“Yes, they do,” says vocalist K.R. Saranathan. “If we don’t get reviews, how will people know we still continue to sing?” There are advertisements in newspapers. “No. advertisements are not enough. Reviews are as important for seniors as for junior vidwans.”
Suguna Varadachari strikes a different note. “Rasikas of senior vidwans will come to their concerts anyway, regardless of what a reviewer says about them. But reviews are absolutely essential for upcoming artists. How many people attend a concert? Two hundred, maybe. But since newspapers are available online, reviews are read by thousands. Youngsters need that kind of publicity. Also, if a reviewer points out what mistakes they make, they can correct themselves.
“But reviewers must choose their words judiciously, so as not to demoralise the youngsters. They must make valid points about how good or how bad a kutcheri was, instead of merely listing the songs sung. We used to value a favourable review from critics such as N.M. Narayanan (NMN) of The Hindu. He would analyse a concert threadbare and point to both its positive and negative aspects. So to us getting a word of praise from him was like winning an award.” Saranathan says that if a critic is knowledgeable, musicians do pay attention to his/her opinion. He says some critics gush over all concerts and that the whole process of reviewing then becomes meaningless.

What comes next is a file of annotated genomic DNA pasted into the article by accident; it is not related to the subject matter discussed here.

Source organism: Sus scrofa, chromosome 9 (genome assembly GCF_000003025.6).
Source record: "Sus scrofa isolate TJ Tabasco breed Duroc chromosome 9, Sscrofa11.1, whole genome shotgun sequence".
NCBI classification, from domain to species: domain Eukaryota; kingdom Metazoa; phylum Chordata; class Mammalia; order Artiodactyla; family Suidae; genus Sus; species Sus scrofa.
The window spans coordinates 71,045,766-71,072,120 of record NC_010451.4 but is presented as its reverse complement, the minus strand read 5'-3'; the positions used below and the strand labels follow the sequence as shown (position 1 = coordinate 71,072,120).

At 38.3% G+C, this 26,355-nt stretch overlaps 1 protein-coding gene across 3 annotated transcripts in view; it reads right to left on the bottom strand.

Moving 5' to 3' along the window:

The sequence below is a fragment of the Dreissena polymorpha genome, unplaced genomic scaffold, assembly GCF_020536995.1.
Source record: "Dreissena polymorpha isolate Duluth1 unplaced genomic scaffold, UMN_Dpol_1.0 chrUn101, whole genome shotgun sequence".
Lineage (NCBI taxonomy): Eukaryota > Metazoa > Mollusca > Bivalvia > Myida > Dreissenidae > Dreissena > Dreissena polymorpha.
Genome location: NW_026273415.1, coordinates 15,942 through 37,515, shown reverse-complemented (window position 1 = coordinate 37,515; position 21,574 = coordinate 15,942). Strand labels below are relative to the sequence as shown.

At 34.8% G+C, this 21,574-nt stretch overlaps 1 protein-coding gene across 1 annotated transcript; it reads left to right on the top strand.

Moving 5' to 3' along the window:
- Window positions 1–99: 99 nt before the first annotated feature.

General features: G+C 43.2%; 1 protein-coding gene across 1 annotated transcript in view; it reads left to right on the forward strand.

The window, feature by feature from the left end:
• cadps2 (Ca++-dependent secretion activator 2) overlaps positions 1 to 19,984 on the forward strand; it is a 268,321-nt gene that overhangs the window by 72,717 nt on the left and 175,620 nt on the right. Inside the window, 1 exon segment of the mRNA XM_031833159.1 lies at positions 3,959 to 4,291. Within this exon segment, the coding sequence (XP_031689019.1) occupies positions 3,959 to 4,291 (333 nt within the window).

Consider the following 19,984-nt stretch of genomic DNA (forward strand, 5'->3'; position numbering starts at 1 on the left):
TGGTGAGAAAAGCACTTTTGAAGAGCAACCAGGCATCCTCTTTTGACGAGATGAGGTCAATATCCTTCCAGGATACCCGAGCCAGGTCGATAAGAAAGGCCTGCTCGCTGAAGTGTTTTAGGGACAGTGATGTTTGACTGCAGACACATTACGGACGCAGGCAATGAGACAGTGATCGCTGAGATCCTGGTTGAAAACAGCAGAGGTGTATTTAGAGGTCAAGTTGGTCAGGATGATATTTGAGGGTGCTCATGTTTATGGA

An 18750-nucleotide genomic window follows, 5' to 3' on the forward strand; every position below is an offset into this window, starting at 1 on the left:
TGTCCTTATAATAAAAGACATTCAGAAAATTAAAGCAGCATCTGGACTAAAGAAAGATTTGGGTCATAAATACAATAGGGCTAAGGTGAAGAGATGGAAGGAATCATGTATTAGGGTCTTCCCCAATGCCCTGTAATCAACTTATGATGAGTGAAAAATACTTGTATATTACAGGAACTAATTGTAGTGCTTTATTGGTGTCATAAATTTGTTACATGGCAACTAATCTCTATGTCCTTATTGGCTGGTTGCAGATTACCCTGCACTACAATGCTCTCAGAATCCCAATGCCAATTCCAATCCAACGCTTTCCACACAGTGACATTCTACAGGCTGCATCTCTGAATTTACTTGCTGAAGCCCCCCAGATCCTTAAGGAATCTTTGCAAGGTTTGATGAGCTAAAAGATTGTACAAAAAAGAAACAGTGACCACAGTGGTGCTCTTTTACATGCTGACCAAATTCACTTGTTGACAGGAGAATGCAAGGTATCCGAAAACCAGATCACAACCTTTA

Amrita Murali feels youngsters must be given more coverage than established vidwans. Will she still say that 40 years from now? She laughs and says, “Yes, I will.” How do reviews help her apart from the publicity that she gets? “They help us to plan our concerts better, where to position a certain raga in a kutcheri, etc. While there may be knowledgeable rasikas in the audience, they invariably tell us that our concerts are good, because they probably don’t want to hurt us. But reviewers are frank. So they are the ones we rely on for an idea of how well we’ve sung.” She says more coverage of lecture-demonstrations will be useful to the artists, since they are unable to attend many during the music season.
“Indians abroad follow music reviews, and reviews by reputed critics do influence rasikas here and abroad,” observe both Nisha Rajagopal and Kunnakkudi M. Balamuralikrishna. By the same token, wouldn’t a bad review also negatively influence rasikas? So would artists not be better off without any reviews at all - good or bad?
Critical reviews are better than no reviews at all, seems to be the consensus among the artists, reminding one of Oscar Wilde’s words: “There is only one thing worse than being talked about and that is not being talked about.”